There are several temples enshrining the Sun God as the principal deity. Several temples dedicated to Shiva, feature a small shrine for Surya the Sun God. In addition, it is believed that Surya, the Sun God has offered worship at several of the shrines in Tamilnadu; many of these shrines have been designed in such a way that the sun's rays illuminate the sanctum (of Shiva) on certain days of the year. Several of the South Indian Temple Tanks also bear the name Surya Theertham or Surya Pushkarini.
This chapter of mine, takes readers on a journey through seven temples dedicated primarily to Surya, Dakshinaarka Temple in the Gangetic Plains, Suryanaar Koyil in South India, Arasavilli and Konark on the East Coast of India, Modhera in Gujarat (Western India), Surya Pahar in North Eastern India and Unao in Central India. It should be mentioned here that remains of an ancient Sun temple are found at Martanda near Srinagar in Kashmir. It is said to date back to the first century AD. Ruins of a sun temple which attracted thousands of visitors in the 7th century AD are found in Multan in Pakistan.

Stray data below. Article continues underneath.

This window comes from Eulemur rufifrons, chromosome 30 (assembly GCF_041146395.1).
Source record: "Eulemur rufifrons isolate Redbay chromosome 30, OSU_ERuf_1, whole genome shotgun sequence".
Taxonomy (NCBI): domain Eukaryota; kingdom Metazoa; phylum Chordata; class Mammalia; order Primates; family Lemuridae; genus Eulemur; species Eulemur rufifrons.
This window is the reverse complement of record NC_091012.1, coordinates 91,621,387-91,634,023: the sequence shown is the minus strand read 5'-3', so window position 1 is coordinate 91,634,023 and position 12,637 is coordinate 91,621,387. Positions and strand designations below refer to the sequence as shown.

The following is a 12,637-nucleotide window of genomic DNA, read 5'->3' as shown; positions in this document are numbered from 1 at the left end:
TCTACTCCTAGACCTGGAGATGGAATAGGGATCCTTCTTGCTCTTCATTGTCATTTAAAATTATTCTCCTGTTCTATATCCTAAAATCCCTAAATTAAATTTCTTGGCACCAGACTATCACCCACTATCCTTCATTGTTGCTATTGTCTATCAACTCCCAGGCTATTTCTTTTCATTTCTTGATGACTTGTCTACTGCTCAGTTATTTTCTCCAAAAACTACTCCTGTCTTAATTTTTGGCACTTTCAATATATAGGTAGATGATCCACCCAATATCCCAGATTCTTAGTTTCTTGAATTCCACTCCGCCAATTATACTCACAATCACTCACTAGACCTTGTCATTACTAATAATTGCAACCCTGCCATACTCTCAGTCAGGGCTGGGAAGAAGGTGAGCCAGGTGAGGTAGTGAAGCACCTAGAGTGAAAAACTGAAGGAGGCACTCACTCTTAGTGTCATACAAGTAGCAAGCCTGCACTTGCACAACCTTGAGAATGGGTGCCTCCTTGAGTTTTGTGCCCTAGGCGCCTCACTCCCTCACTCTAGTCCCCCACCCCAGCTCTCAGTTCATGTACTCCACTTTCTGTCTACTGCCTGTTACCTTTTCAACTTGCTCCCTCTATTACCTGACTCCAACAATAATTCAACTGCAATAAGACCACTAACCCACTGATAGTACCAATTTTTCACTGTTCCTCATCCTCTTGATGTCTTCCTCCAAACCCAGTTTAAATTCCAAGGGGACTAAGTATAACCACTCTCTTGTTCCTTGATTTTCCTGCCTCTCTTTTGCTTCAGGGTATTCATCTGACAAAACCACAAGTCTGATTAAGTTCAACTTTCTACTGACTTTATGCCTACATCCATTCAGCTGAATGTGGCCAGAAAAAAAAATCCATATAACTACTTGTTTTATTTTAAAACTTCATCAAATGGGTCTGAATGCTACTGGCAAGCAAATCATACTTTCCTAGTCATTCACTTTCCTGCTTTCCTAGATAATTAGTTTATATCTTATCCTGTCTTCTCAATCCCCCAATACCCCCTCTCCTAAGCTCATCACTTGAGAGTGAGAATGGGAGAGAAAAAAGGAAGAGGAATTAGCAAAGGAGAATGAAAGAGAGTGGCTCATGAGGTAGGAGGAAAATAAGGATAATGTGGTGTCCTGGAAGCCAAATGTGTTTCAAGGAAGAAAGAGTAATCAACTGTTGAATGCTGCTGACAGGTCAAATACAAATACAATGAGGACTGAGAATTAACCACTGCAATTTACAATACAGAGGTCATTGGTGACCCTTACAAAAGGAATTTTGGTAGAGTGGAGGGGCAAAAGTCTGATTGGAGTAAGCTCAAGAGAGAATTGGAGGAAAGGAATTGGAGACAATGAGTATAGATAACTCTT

As with all other temples in India, legends and beliefs are associated with each of the above temples. It is interesting to note that one of the beliefs shared by worshippers at these temples situated so far apart - is that visits to these temples followed by a dip in the sacred tanks associated with them would bring relief to believers ailing from blindness, leprosy and other skin diseases.